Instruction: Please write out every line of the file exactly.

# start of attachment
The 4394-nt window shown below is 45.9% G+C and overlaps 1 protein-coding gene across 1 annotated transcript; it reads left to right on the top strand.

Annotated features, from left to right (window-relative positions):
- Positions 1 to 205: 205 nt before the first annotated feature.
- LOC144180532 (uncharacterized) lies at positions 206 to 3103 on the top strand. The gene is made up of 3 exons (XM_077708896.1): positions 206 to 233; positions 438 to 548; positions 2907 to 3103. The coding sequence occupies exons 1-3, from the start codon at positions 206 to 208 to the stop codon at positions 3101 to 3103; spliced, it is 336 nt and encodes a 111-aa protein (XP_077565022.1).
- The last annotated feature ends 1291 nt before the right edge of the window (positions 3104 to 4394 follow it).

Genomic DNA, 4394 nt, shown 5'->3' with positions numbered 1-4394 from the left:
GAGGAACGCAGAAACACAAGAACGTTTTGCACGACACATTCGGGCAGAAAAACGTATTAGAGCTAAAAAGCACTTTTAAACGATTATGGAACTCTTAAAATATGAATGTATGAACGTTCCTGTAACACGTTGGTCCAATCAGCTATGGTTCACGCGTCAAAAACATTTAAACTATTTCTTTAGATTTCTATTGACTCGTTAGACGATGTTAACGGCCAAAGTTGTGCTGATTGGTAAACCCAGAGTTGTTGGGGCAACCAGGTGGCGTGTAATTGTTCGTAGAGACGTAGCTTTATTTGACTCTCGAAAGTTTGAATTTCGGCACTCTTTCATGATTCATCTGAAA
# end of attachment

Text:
The 4394-nt window shown below is 45.9% G+C and overlaps 1 protein-coding gene across 1 annotated transcript; it reads left to right on the top strand.

Annotated features, from left to right (window-relative positions):
- Positions 1 to 205: 205 nt before the first annotated feature.
- LOC144180532 (uncharacterized) lies at positions 206 to 3103 on the top strand. The gene is made up of 3 exons (XM_077708896.1): positions 206 to 233; positions 438 to 548; positions 2907 to 3103. The coding sequence occupies exons 1-3, from the start codon at positions 206 to 208 to the stop codon at positions 3101 to 3103; spliced, it is 336 nt and encodes a 111-aa protein (XP_077565022.1).
- The last annotated feature ends 1291 nt before the right edge of the window (positions 3104 to 4394 follow it).

Genomic DNA, 4394 nt, shown 5'->3' with positions numbered 1-4394 from the left:
GAGGAACGCAGAAACACAAGAACGTTTTGCACGACACATTCGGGCAGAAAAACGTATTAGAGCTAAAAAGCACTTTTAAACGATTATGGAACTCTTAAAATATGAATGTATGAACGTTCCTGTAACACGTTGGTCCAATCAGCTATGGTTCACGCGTCAAAAACATTTAAACTATTTCTTTAGATTTCTATTGACTCGTTAGACGATGTTAACGGCCAAAGTTGTGCTGATTGGTAAACCCAGAGTTGTTGGGGCAACCAGGTGGCGTGTAATTGTTCGTAGAGACGTAGCTTTATTTGACTCTCGAAAGTTTGAATTTCGGCACTCTTTCATGATTCATCTGAAA